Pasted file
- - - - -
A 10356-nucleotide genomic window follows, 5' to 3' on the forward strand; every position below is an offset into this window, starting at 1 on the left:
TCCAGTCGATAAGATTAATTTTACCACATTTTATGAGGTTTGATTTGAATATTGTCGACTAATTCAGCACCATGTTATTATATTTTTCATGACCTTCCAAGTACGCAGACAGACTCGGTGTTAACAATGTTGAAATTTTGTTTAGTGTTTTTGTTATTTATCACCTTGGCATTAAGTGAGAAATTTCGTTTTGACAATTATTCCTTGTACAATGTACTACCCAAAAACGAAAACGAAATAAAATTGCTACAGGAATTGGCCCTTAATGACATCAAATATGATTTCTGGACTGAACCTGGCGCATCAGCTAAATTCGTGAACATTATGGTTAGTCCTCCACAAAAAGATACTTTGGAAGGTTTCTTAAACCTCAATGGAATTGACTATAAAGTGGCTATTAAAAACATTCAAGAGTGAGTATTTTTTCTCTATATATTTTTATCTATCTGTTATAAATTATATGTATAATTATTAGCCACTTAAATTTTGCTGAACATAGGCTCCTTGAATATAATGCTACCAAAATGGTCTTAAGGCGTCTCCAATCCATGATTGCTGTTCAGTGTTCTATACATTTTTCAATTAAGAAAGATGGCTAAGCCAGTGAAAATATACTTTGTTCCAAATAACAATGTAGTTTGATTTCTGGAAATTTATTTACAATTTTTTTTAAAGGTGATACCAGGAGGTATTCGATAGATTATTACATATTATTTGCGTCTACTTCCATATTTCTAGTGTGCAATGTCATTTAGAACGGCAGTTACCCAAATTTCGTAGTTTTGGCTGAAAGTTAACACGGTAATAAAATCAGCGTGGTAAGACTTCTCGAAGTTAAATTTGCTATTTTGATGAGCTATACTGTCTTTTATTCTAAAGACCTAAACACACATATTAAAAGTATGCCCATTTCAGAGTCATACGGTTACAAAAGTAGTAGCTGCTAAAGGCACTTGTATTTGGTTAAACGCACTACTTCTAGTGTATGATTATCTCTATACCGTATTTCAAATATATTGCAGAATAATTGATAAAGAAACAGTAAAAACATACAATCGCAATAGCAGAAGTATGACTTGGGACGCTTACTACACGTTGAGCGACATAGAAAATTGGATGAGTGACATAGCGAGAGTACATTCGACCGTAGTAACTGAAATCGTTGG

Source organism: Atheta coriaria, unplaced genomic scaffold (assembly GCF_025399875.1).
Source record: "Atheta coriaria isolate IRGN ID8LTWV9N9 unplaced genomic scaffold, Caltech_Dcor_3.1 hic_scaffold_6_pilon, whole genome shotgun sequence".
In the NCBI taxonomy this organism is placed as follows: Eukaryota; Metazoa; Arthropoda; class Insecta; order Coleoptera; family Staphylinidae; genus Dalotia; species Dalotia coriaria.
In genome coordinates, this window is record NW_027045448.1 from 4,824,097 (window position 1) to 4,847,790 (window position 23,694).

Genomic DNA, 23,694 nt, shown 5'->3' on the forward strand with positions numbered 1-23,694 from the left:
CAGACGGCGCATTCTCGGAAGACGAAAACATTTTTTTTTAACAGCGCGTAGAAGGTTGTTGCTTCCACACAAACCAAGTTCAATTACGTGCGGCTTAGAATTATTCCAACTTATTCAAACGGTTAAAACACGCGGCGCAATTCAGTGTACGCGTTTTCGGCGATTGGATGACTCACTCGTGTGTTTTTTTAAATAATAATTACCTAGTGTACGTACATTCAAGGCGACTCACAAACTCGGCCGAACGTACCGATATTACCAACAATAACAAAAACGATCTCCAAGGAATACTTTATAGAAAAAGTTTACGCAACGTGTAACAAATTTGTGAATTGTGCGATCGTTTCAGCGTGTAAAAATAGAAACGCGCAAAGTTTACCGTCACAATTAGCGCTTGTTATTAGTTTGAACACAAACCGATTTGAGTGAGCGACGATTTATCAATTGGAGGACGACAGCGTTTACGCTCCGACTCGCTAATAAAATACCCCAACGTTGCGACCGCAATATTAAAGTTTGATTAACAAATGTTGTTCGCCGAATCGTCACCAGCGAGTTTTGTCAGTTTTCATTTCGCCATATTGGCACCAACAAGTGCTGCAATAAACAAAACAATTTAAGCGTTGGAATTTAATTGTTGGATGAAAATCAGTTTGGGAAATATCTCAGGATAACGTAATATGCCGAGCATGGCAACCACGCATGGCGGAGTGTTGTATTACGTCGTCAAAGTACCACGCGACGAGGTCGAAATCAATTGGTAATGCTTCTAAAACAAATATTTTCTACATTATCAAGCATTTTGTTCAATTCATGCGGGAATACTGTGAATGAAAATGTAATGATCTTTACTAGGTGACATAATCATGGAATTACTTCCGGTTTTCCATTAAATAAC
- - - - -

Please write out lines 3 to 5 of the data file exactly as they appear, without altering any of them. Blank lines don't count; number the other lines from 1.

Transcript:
Source organism: Atheta coriaria, unplaced genomic scaffold (assembly GCF_025399875.1).
Source record: "Atheta coriaria isolate IRGN ID8LTWV9N9 unplaced genomic scaffold, Caltech_Dcor_3.1 hic_scaffold_6_pilon, whole genome shotgun sequence".
In the NCBI taxonomy this organism is placed as follows: Eukaryota; Metazoa; Arthropoda; class Insecta; order Coleoptera; family Staphylinidae; genus Dalotia; species Dalotia coriaria.